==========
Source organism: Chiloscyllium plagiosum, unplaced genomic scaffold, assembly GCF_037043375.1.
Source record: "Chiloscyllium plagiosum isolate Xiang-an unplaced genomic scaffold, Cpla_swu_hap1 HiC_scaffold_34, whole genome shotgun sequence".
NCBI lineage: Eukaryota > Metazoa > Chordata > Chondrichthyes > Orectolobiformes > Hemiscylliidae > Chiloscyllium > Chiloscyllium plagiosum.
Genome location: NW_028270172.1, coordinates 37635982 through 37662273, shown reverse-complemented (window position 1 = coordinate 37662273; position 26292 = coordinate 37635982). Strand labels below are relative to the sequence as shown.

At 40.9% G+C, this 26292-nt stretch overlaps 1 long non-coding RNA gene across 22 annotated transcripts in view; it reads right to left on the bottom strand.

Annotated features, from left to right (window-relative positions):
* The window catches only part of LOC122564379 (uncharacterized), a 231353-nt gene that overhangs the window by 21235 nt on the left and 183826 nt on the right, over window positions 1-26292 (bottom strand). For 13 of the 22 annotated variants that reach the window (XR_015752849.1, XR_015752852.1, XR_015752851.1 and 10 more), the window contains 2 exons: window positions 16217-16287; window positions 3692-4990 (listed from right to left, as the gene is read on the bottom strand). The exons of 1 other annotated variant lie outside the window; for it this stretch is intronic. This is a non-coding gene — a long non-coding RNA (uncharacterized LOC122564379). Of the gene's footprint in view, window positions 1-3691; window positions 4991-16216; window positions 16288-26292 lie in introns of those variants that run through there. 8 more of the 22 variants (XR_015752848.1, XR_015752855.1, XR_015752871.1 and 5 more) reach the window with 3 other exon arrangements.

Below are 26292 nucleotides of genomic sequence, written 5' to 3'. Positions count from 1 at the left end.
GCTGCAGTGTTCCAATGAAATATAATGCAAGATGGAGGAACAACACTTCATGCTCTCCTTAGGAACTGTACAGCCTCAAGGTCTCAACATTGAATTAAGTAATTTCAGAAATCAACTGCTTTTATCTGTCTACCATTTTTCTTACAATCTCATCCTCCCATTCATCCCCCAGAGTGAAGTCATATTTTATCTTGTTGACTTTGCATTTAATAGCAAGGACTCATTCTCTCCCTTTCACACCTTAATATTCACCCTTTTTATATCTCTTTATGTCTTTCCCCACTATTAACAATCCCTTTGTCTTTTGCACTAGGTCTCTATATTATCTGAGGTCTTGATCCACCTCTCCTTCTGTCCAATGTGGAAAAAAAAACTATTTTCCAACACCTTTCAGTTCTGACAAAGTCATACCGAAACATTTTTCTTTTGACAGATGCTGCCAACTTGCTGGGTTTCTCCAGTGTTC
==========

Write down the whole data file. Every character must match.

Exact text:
Source organism: Chiloscyllium plagiosum, unplaced genomic scaffold, assembly GCF_037043375.1.
Source record: "Chiloscyllium plagiosum isolate Xiang-an unplaced genomic scaffold, Cpla_swu_hap1 HiC_scaffold_34, whole genome shotgun sequence".
NCBI lineage: Eukaryota > Metazoa > Chordata > Chondrichthyes > Orectolobiformes > Hemiscylliidae > Chiloscyllium > Chiloscyllium plagiosum.
Genome location: NW_028270172.1, coordinates 37635982 through 37662273, shown reverse-complemented (window position 1 = coordinate 37662273; position 26292 = coordinate 37635982). Strand labels below are relative to the sequence as shown.

At 40.9% G+C, this 26292-nt stretch overlaps 1 long non-coding RNA gene across 22 annotated transcripts in view; it reads right to left on the bottom strand.

Annotated features, from left to right (window-relative positions):
* The window catches only part of LOC122564379 (uncharacterized), a 231353-nt gene that overhangs the window by 21235 nt on the left and 183826 nt on the right, over window positions 1-26292 (bottom strand). For 13 of the 22 annotated variants that reach the window (XR_015752849.1, XR_015752852.1, XR_015752851.1 and 10 more), the window contains 2 exons: window positions 16217-16287; window positions 3692-4990 (listed from right to left, as the gene is read on the bottom strand). The exons of 1 other annotated variant lie outside the window; for it this stretch is intronic. This is a non-coding gene — a long non-coding RNA (uncharacterized LOC122564379). Of the gene's footprint in view, window positions 1-3691; window positions 4991-16216; window positions 16288-26292 lie in introns of those variants that run through there. 8 more of the 22 variants (XR_015752848.1, XR_015752855.1, XR_015752871.1 and 5 more) reach the window with 3 other exon arrangements.

Below are 26292 nucleotides of genomic sequence, written 5' to 3'. Positions count from 1 at the left end.
GCTGCAGTGTTCCAATGAAATATAATGCAAGATGGAGGAACAACACTTCATGCTCTCCTTAGGAACTGTACAGCCTCAAGGTCTCAACATTGAATTAAGTAATTTCAGAAATCAACTGCTTTTATCTGTCTACCATTTTTCTTACAATCTCATCCTCCCATTCATCCCCCAGAGTGAAGTCATATTTTATCTTGTTGACTTTGCATTTAATAGCAAGGACTCATTCTCTCCCTTTCACACCTTAATATTCACCCTTTTTATATCTCTTTATGTCTTTCCCCACTATTAACAATCCCTTTGTCTTTTGCACTAGGTCTCTATATTATCTGAGGTCTTGATCCACCTCTCCTTCTGTCCAATGTGGAAAAAAAAACTATTTTCCAACACCTTTCAGTTCTGACAAAGTCATACCGAAACATTTTTCTTTTGACAGATGCTGCCAACTTGCTGGGTTTCTCCAGTGTTC